"Til Death Do Us Part" 
Season Seven, Episode 18
Written by David Weddle and Bradley Thompson
Directed by Winrich Kolbe
Music by David Bell
Main Cast:
Avery Brooks as Captain Benjamin Sisko
Rene Auberjonois as Odo
Nicole deBoer as Lt Ezri Dax
Michael Dorn as Lt Cmdr Worf
Cirroc Lofton as Jake Sisko
Colm Meaney as Chief Miles O'Brien
Armin Shimerman as Quark
Alexander Siddig as Dr Julian Bashir
Nana Visitor as Colonel Kira Nerys

Guest Stars:
Jeffrey Combs as Weyoun
Penny Johnson as Kasidy Yates
Marc Alaimo as Dukat
Casey Biggs as Damar
Barry Jenner as Admiral Ross
Deborah Lacey as Sarah
Aron Eisenberg as Nog
James Otis as Solbor
Salome Jens as Female Changeling  


While Sisko ponders Sarah's warning that he must not marry Kasidy, Kai Winn arrives aboard the station, intent on conducting the wedding herself (whether Sisko likes it or not). He wisely decides not to tell her about the Prophets' warning, much less that he's considering ignoring it. Later Winn has a long-awaited vision -- evidently from the Prophets -- telling her that "the Sisko has faltered" and that she has a significant part to play in the Restoration of Bajor. She is told that she will be sent a guide -- a "man of the land". A short while later, a surgically-altered Dukat arrives aboard the station.

Sisko breaks the news to Kasidy that he has to call off their wedding. He can't go against the will of the Prophets. Kasidy is devastated and prepares to leave the station. Meanwhile, Winn meets with Anjohl Tanan -- Dukat masquerading as a Bajoran farmer. Dukat pulls all the right chords and Winn immediately recognises that this "man of the land" is the guide sent her by the Prophets. Dukat proceeds to win her trust, pulling her strings like a puppet.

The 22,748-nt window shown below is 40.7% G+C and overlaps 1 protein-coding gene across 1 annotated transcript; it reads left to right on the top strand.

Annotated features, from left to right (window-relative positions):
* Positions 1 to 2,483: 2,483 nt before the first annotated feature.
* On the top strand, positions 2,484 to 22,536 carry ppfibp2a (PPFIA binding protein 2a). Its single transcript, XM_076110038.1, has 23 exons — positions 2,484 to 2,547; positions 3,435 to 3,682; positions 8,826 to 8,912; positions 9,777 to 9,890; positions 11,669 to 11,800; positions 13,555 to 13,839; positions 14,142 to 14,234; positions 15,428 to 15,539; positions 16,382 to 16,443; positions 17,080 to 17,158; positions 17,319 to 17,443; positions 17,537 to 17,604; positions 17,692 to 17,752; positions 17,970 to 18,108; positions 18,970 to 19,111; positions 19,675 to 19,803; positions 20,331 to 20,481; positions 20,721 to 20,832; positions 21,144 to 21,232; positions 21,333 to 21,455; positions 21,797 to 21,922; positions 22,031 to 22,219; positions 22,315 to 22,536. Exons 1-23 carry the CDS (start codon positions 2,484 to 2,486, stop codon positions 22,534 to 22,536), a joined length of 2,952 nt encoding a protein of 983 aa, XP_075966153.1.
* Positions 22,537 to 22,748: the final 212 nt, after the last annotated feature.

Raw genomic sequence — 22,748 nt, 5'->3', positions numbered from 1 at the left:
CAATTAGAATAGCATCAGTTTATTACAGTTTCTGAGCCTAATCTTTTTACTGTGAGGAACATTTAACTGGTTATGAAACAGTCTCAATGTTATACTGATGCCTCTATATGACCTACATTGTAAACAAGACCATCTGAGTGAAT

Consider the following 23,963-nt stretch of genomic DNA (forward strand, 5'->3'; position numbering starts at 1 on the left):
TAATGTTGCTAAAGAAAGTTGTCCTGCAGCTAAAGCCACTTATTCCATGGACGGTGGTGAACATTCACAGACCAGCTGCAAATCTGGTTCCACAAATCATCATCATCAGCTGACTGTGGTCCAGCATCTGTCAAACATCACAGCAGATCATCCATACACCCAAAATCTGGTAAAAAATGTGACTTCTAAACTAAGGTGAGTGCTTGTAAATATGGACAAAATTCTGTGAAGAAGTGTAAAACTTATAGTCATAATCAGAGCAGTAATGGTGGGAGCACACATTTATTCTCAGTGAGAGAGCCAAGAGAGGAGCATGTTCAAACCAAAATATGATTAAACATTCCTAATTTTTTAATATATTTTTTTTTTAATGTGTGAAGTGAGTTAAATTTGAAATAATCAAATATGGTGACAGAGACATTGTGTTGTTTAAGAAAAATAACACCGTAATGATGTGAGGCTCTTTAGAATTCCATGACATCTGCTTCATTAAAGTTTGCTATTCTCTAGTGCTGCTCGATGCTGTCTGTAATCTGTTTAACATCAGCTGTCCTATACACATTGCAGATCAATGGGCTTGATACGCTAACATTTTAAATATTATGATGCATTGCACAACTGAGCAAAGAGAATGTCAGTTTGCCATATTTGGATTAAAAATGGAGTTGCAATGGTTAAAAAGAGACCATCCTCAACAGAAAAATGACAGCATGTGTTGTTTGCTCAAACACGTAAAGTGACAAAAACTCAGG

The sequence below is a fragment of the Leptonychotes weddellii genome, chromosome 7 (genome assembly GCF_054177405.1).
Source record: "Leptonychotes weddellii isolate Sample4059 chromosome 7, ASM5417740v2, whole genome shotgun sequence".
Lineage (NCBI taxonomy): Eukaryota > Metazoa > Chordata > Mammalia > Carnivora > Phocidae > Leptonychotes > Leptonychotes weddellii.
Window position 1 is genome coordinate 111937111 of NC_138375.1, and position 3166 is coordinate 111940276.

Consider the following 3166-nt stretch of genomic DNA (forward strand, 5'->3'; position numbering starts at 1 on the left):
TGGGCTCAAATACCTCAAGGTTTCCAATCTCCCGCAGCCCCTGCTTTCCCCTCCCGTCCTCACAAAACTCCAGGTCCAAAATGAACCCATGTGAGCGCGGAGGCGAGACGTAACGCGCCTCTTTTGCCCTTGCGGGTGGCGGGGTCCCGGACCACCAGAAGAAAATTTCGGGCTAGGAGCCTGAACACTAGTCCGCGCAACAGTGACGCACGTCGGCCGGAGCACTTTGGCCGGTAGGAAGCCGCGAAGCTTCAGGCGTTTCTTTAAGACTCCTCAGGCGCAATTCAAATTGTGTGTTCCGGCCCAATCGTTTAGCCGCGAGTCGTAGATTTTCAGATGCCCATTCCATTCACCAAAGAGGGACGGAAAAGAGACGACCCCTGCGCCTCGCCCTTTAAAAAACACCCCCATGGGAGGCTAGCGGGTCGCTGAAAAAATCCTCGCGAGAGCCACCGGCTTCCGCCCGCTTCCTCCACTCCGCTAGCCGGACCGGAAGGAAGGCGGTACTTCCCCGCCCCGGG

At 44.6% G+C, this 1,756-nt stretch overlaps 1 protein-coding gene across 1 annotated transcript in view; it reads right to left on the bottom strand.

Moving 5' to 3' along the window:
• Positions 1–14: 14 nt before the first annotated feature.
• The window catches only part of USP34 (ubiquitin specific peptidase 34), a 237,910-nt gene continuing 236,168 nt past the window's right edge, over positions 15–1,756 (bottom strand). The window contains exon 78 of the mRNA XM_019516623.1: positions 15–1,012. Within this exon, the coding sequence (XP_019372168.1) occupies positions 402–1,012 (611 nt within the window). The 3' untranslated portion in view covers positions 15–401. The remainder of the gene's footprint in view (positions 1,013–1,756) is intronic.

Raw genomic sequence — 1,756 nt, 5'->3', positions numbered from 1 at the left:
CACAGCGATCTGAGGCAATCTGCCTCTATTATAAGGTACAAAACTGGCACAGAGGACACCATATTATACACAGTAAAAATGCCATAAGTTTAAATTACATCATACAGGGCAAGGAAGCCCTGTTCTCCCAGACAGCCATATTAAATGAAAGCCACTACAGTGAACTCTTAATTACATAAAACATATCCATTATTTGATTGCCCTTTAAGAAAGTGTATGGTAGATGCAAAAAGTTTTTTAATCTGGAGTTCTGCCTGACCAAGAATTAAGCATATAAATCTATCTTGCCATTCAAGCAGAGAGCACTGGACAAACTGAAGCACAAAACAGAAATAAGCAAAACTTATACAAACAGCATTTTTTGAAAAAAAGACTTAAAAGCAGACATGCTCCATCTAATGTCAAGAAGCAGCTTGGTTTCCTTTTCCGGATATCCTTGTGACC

Ezri and Worf are being held captive aboard a Breen ship, having to endure horrendous interrogations. This gives them a chance to re-evaluate their feelings. "I thought I had lost [Jadzia] forever...but you and I will have many years together." Ezri says nothing, but shifts uncomfortably. Evidently Worf is confusing his feeling for Jadzia with his feelings for her. Back on the station, Kira tells Sisko that he's doing the right thing by adhering to Sarah's warning. But Sisko isn't so sure -- he decides that this is his life and he wants to spend it with Kasidy. He catches up with her just before she leaves the station and informs her of his decision. The wedding ceremony itself is abrupt and unexpected -- a quiet little gathering in the wardroom, the ceremony performed by Admiral Ross. Sarah again appears to Ben, warning him that this is a mistake. She accepts his decision, but is deeply worried -- "Be careful, my son."

Back aboard the Breen ship, amid a fevered dream caused by the Breen mind probe Ezri lets slip that she is in love with Bashir. Worf is enraged and Ezri herself is surprised, never having realised her feelings. Along with their captors, they are beamed aboard a Jem'Hadar warship, where they are met by Weyoun and Damar. The Breen present their prisoners to Weyoun as gifts. "You should be honoured," Weyoun tells them. "You are witnessing a historic moment: the birth of the alliance between the Dominion and the Breen. Changes everything, doesn't it?"